In fact, the statistics of weather, climate, and general welfare indicate that the world is getting better, not worse, for the great majority of people. Climate-related deaths have fallen precipitously in the last century, a time when atmospheric CO2 concentrations increased by nearly one-third. In terms of general human progress, the last decade was particularly remarkable.


The alarmists are just about out of tricks in their quixotic quest to substitute inferior, stifling energies for better ones—and give government carte blanche in the process.

It is high time to exit the climate road to serfdom. Would-be President Bernie Sanders might be ready to nationalize the energy industry, while climate campaigners lobby to restrict free speech and otherwise try to fool voters. But for civil libertarians, economic conservatives, and classical liberals, exposure, education, and denunciation are in order.

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John Tillman
January 20, 2020 2:13 pm

To me, a reaping hook is a sickle, but maybe I suffer from bisyllablism.

John McClure
Reply to  John Tillman
January 20, 2020 3:01 pm

Maybe you haven’t paid attention!

The UN Agendas aren’t nor have ever been insightful.

21 to 30 to future nonsense, these criminal delusional schemes have cost honest souls to pay for nothing.

California has a law which condemns anything to do with UN agendas 21 etc.

They were raped by the ignorance and will not tolerate any more ignorance from UN fools!

Fool us once…

Reply to  John McClure
January 20, 2020 4:10 pm

JM: “California has a law which condemns anything to do with UN agendas 21” I am not aware of any such law. Can you cite it please? Have you read Agenda 21? California is going down the Agenda 21 path whether they say so or not.

Charles Higley
Reply to  markl
January 21, 2020 4:01 am

It makes no difference if California rejects or has rejected Agenda 21. They are doing all the needs of Agenda 21 anyhow, top down with Agenda 21 times and bottom up with ICLEI principles. Essentially, they are doing it anyway independently.

John McClure
Reply to  markl
January 22, 2020 7:52 am

Governor Brown outlawed the Development Corporations necessary to implement unconstitutional bond practices.

See the following related to Bay Area litigation:

Taxation without representation is one of the unconstitutional issues.

Reply to  John McClure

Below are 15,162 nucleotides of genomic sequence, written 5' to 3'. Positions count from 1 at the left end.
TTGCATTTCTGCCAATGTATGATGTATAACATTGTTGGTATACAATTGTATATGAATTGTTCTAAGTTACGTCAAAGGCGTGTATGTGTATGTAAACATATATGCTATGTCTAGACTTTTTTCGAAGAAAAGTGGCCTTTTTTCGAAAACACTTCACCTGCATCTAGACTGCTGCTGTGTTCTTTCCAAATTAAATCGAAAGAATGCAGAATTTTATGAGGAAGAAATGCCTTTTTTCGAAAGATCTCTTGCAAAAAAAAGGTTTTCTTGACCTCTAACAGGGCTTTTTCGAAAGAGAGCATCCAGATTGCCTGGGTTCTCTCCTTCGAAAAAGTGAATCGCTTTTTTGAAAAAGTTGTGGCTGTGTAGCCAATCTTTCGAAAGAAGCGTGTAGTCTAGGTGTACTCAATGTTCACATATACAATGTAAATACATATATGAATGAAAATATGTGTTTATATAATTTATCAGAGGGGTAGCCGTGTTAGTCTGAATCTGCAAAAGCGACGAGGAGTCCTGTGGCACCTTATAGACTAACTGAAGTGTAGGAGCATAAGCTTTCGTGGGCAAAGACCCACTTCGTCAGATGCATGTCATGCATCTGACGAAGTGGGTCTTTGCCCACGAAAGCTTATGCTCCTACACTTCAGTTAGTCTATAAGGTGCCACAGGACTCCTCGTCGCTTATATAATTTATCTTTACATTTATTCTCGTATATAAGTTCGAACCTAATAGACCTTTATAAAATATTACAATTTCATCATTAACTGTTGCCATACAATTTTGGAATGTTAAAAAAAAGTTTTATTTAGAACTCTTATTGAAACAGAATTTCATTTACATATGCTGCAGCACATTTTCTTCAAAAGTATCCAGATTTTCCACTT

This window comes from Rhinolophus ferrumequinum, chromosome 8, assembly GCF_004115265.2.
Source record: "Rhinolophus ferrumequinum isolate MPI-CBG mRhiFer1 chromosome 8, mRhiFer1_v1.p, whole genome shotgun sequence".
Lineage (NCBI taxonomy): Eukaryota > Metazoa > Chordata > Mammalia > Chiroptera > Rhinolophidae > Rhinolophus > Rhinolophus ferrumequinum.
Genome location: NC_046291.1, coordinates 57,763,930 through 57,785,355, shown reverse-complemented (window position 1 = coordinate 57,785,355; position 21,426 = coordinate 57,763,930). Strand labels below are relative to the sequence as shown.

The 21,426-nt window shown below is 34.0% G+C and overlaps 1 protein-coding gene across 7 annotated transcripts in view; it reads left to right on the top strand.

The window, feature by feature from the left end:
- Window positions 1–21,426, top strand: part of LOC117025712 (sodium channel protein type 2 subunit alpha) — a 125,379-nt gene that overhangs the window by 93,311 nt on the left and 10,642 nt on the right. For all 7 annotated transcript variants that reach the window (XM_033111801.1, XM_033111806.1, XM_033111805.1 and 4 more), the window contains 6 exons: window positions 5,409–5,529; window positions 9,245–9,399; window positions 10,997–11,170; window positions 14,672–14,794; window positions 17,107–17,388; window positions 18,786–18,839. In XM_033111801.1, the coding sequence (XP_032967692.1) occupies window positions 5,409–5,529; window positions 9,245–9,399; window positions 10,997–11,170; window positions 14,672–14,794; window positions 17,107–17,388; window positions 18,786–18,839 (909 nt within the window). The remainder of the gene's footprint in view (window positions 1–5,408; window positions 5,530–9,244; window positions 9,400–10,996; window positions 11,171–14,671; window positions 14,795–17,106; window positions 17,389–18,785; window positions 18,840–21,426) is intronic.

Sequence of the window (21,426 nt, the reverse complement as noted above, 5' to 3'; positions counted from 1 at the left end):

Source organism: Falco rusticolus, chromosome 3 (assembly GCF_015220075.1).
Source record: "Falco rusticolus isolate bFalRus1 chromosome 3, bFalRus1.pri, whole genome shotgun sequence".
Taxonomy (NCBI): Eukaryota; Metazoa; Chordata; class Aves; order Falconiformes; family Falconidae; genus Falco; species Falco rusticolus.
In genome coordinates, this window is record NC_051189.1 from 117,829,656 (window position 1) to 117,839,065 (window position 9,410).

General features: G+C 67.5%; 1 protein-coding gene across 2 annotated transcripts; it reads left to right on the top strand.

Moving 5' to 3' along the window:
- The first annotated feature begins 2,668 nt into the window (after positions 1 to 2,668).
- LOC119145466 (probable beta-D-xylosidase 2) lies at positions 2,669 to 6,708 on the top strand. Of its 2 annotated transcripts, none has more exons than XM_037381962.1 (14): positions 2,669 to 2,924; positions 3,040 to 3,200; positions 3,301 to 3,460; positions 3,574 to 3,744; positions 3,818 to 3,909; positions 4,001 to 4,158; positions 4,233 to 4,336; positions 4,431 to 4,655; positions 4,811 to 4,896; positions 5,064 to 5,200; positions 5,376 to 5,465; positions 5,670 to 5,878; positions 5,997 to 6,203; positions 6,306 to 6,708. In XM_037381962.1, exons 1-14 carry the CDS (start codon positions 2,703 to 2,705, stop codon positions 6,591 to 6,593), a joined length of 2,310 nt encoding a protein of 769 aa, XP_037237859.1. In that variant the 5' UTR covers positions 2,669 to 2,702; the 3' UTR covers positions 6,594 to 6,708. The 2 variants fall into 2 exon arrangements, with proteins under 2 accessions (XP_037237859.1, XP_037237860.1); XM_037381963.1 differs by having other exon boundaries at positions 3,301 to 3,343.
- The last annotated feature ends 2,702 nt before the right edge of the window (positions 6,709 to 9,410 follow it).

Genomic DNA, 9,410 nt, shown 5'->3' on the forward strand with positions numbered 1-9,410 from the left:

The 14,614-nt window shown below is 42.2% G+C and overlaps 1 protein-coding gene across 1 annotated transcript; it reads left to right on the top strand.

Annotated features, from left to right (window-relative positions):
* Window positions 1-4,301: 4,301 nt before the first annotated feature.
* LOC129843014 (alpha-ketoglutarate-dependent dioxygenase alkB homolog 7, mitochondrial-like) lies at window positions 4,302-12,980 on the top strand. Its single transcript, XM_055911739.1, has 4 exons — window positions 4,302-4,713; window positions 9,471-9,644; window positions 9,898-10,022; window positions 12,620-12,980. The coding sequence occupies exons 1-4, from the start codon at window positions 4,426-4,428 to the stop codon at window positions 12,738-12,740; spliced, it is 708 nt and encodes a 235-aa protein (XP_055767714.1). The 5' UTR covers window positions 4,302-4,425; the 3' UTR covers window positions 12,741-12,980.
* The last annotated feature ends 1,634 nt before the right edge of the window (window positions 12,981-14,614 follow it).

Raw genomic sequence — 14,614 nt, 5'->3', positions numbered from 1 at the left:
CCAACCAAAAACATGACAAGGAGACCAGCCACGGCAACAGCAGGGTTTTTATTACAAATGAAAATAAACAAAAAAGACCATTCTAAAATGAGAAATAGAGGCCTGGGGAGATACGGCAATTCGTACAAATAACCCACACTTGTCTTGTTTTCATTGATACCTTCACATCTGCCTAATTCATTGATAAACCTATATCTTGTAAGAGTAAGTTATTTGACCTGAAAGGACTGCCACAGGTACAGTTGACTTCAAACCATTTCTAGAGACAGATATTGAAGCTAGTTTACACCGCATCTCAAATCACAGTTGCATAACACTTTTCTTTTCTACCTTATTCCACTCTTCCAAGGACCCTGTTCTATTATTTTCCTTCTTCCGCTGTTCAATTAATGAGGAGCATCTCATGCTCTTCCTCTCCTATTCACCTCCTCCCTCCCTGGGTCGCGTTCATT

January 21, 2020 8:51 am
Reply to  John Tillman
January 20, 2020 6:06 pm

reaping hook noun
variants: or reap hook
Definition of reaping hook
: a hand implement with a hook-shaped blade used in reaping : SICKLE”

I never used a sickle or reaping hook.
I did use a scythe quite a bit; even hand harvesting an acre of wheat just to test the hypothesis of raising and harvesting grain without machinery..
A pivotal moment when I stopped believing doom preppers and back to the stone age quacks.
I still have my original ‘Whole Earth Catalog’…

Harvesting the wheat with a scythe wasn’t hard.
Separating wheat seeds from the heads then ridding them of the chaff was. Especially during the windless 95°F days wearing a coating of wheat chaff.

Reply to  ATheoK
January 22, 2020 6:25 am

Threshing and winnowing wheat by hand is hard work and labor intensive.
Builds quite an appetite. I still remember my grandmother using the phrase “eats like a thresher”.
Modern “combine harvestors” (integrated reaping, threshing and winnowing machines) were a huge improvement in ag productivity and feeding the masses.

Reply to  John Tillman
January 20, 2020 6:39 pm

But climate alarmism is non-sickle.

Andre Den Tandt
Reply to  John Tillman
January 20, 2020 8:07 pm

They used both a reaping hook and a sickle. As a child during the war in Belgium I saw both used quite deftly, one to cut, the other to collect the cut grain into a sheef-sized bundle. Thrashing was done on the ground, with flails, followed by treatment in the fanning-mill to separate the grain from the chaff.

Reply to  Andre Den Tandt
January 21, 2020 7:52 am

Reaping hook and sickle were not exactly the same. Check out Eric Sloane’s books and illustrations on pre-industrial tools and farming implements. If I could get images from my phone to post in a thread I would show some examples. Hand made tools were designed for specific purposes, carpenter’s tools being a very specialized category, broken down among what, specifically, said carpenter’s jobs were, ie shipbuilders, house builders, cabinet makers, furniture makers, coopers, etc etc. Farm implements were also quite unique as to task. Now see, done got me off on another tangent, been studying this for a project going this spring for a friend who does Colonial Era re-enactments.

Reply to  John Tillman
February 2, 2020 1:06 pm

John Tillman January 20, 2020 at 2:13 pm

To me, a reaping hook is a sickle:



John V. Wright
January 20, 2020 2:14 pm

Nice piece, Robert, thank you. By the way, those reaping hooks in your caption are known as sickles here in the U.K. Like scythes, there is a knack to using them.

Reply to  John V. Wright
January 20, 2020 2:40 pm

Interesting the focus on the word sickle.

Not so far from the hammer and sickle….

Chris Hanley
Reply to  a_scientist
January 20, 2020 3:30 pm

There is the irony that while the Marxist-Leninist Soviet Union was progressive in promising the masses a future utopia based on industry and technology, tractors instead of scythes, with slogans like “Communism is Soviet power plus electrification”comment image the modern iteration turns the whole ideology on its head forcing de-industrialisation and threatening catastrophe.